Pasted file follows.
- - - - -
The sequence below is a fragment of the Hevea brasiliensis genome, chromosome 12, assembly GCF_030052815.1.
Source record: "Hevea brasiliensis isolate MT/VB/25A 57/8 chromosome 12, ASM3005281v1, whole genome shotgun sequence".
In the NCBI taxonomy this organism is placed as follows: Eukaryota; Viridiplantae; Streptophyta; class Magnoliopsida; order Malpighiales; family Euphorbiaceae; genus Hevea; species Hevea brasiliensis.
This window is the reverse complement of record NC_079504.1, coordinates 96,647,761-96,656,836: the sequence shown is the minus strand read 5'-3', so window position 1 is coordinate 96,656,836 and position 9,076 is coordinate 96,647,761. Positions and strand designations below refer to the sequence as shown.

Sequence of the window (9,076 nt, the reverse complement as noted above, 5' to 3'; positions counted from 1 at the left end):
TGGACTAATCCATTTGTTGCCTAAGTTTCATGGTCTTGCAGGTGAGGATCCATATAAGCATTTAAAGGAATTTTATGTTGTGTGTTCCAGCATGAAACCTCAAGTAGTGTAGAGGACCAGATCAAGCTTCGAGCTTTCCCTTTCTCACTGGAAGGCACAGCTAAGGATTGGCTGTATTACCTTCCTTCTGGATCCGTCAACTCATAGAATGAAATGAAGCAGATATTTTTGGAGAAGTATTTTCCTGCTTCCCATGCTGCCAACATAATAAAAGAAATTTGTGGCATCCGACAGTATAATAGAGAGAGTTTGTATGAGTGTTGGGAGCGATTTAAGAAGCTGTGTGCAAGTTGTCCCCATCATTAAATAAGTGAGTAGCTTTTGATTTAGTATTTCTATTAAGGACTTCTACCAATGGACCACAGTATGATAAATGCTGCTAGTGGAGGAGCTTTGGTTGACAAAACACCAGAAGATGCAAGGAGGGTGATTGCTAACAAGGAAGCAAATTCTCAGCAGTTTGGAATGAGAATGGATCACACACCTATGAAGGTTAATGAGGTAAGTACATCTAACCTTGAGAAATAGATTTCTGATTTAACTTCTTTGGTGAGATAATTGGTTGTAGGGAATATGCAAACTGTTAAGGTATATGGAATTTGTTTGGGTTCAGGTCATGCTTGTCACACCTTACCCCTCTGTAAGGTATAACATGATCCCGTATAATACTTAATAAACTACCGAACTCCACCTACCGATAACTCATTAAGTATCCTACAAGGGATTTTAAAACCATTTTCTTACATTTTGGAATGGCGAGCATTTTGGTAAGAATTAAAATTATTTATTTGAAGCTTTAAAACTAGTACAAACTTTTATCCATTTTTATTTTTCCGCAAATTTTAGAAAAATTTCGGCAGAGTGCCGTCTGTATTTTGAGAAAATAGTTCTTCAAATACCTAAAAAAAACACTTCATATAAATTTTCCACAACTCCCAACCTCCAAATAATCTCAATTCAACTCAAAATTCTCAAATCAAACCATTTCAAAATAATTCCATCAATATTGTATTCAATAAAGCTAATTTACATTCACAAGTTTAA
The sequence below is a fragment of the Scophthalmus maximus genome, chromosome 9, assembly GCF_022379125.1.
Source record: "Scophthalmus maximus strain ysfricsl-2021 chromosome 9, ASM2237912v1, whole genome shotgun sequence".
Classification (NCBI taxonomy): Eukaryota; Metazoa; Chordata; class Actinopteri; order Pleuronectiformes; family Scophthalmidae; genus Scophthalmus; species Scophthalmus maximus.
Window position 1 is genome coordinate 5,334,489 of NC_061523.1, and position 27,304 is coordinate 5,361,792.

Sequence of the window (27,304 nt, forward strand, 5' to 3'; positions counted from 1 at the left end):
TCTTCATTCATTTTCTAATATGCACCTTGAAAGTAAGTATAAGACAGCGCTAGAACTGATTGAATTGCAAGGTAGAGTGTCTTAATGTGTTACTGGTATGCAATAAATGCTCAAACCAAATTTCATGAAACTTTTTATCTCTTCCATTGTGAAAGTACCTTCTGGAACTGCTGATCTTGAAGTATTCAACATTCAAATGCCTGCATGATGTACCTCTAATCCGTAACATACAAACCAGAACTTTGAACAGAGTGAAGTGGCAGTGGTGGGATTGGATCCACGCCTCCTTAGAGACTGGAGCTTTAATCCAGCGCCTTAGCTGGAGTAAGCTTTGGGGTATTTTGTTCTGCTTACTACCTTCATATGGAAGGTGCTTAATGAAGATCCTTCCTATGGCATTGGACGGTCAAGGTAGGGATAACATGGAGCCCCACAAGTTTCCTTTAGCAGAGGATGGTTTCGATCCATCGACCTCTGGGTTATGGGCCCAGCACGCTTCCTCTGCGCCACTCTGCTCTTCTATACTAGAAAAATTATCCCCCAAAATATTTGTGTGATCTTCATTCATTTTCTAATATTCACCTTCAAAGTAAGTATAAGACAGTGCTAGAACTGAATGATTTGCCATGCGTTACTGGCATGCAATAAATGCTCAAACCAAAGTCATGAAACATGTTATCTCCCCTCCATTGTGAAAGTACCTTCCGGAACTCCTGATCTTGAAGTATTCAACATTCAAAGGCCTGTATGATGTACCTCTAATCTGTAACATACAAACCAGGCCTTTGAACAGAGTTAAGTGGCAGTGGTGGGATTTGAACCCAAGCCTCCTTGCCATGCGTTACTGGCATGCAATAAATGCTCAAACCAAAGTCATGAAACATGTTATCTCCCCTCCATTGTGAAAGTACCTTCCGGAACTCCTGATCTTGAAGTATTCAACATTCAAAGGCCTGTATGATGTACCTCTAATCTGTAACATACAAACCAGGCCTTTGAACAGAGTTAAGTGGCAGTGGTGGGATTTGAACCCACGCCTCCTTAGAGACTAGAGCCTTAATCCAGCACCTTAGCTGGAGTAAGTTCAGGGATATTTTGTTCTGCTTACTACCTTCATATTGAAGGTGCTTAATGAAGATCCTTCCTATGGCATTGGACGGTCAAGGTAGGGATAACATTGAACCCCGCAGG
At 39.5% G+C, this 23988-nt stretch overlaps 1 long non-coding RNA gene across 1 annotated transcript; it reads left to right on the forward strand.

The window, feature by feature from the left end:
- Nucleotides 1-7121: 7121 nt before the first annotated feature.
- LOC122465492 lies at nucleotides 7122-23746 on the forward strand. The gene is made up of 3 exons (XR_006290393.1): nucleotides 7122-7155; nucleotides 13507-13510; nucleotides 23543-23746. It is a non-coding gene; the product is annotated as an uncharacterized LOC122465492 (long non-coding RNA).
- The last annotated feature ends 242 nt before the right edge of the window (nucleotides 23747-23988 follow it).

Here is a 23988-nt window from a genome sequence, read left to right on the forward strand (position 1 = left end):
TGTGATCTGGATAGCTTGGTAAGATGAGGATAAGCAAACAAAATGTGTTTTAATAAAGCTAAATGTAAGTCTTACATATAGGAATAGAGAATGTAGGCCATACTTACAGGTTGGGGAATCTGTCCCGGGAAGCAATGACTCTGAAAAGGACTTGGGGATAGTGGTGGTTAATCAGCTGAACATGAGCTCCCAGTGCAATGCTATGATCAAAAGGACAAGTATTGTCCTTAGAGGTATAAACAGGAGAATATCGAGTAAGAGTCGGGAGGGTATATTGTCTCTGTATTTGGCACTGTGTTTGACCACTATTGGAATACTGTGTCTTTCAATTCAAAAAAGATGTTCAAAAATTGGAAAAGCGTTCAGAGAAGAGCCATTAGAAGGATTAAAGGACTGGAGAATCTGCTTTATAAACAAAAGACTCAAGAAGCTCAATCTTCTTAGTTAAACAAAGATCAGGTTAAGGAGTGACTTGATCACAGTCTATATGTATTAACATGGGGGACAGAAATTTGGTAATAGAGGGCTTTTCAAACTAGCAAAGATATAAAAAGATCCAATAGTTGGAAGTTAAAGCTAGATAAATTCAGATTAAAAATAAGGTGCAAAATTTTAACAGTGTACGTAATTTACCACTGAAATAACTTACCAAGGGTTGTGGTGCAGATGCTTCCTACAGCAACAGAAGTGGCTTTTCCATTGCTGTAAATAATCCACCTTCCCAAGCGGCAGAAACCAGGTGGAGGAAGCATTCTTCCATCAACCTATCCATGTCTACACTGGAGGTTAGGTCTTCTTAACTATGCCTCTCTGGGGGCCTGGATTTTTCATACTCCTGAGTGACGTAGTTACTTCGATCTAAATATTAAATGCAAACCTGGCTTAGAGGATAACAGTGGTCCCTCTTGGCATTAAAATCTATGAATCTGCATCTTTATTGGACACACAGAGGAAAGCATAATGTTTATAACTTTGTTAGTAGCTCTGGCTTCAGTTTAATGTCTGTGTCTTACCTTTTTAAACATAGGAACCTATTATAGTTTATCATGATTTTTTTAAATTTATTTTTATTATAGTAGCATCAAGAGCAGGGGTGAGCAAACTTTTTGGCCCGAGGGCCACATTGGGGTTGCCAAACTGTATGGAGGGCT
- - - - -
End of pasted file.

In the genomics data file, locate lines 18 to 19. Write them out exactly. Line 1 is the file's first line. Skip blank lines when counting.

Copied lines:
Here is a 23988-nt window from a genome sequence, read left to right on the forward strand (position 1 = left end):
TGTGATCTGGATAGCTTGGTAAGATGAGGATAAGCAAACAAAATGTGTTTTAATAAAGCTAAATGTAAGTCTTACATATAGGAATAGAGAATGTAGGCCATACTTACAGGTTGGGGAATCTGTCCCGGGAAGCAATGACTCTGAAAAGGACTTGGGGATAGTGGTGGTTAATCAGCTGAACATGAGCTCCCAGTGCAATGCTATGATCAAAAGGACAAGTATTGTCCTTAGAGGTATAAACAGGAGAATATCGAGTAAGAGTCGGGAGGGTATATTGTCTCTGTATTTGGCACTGTGTTTGACCACTATTGGAATACTGTGTCTTTCAATTCAAAAAAGATGTTCAAAAATTGGAAAAGCGTTCAGAGAAGAGCCATTAGAAGGATTAAAGGACTGGAGAATCTGCTTTATAAACAAAAGACTCAAGAAGCTCAATCTTCTTAGTTAAACAAAGATCAGGTTAAGGAGTGACTTGATCACAGTCTATATGTATTAACATGGGGGACAGAAATTTGGTAATAGAGGGCTTTTCAAACTAGCAAAGATATAAAAAGATCCAATAGTTGGAAGTTAAAGCTAGATAAATTCAGATTAAAAATAAGGTGCAAAATTTTAACAGTGTACGTAATTTACCACTGAAATAACTTACCAAGGGTTGTGGTGCAGATGCTTCCTACAGCAACAGAAGTGGCTTTTCCATTGCTGTAAATAATCCACCTTCCCAAGCGGCAGAAACCAGGTGGAGGAAGCATTCTTCCATCAACCTATCCATGTCTACACTGGAGGTTAGGTCTTCTTAACTATGCCTCTCTGGGGGCCTGGATTTTTCATACTCCTGAGTGACGTAGTTACTTCGATCTAAATATTAAATGCAAACCTGGCTTAGAGGATAACAGTGGTCCCTCTTGGCATTAAAATCTATGAATCTGCATCTTTATTGGACACACAGAGGAAAGCATAATGTTTATAACTTTGTTAGTAGCTCTGGCTTCAGTTTAATGTCTGTGTCTTACCTTTTTAAACATAGGAACCTATTATAGTTTATCATGATTTTTTTAAATTTATTTTTATTATAGTAGCATCAAGAGCAGGGGTGAGCAAACTTTTTGGCCCGAGGGCCACATTGGGGTTGCCAAACTGTATGGAGGGCT